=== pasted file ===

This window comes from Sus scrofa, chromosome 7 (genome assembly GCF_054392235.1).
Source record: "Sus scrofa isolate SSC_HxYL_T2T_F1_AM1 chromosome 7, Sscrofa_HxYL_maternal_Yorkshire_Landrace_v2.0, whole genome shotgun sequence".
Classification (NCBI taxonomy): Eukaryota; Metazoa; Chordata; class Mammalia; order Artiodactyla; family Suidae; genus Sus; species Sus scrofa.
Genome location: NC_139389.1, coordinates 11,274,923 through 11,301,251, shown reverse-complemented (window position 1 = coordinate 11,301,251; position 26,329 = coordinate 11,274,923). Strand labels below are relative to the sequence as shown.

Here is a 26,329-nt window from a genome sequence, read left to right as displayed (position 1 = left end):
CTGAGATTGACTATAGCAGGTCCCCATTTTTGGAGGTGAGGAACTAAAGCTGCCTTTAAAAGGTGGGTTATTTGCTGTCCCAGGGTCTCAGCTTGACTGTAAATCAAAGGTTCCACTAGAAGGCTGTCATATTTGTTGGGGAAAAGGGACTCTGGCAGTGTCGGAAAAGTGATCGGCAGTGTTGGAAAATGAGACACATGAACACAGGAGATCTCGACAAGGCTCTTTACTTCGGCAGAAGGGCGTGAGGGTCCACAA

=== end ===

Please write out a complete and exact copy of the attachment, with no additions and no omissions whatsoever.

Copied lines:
This window comes from Sus scrofa, chromosome 7 (genome assembly GCF_054392235.1).
Source record: "Sus scrofa isolate SSC_HxYL_T2T_F1_AM1 chromosome 7, Sscrofa_HxYL_maternal_Yorkshire_Landrace_v2.0, whole genome shotgun sequence".
Classification (NCBI taxonomy): Eukaryota; Metazoa; Chordata; class Mammalia; order Artiodactyla; family Suidae; genus Sus; species Sus scrofa.
Genome location: NC_139389.1, coordinates 11,274,923 through 11,301,251, shown reverse-complemented (window position 1 = coordinate 11,301,251; position 26,329 = coordinate 11,274,923). Strand labels below are relative to the sequence as shown.

Here is a 26,329-nt window from a genome sequence, read left to right as displayed (position 1 = left end):
CTGAGATTGACTATAGCAGGTCCCCATTTTTGGAGGTGAGGAACTAAAGCTGCCTTTAAAAGGTGGGTTATTTGCTGTCCCAGGGTCTCAGCTTGACTGTAAATCAAAGGTTCCACTAGAAGGCTGTCATATTTGTTGGGGAAAAGGGACTCTGGCAGTGTCGGAAAAGTGATCGGCAGTGTTGGAAAATGAGACACATGAACACAGGAGATCTCGACAAGGCTCTTTACTTCGGCAGAAGGGCGTGAGGGTCCACAA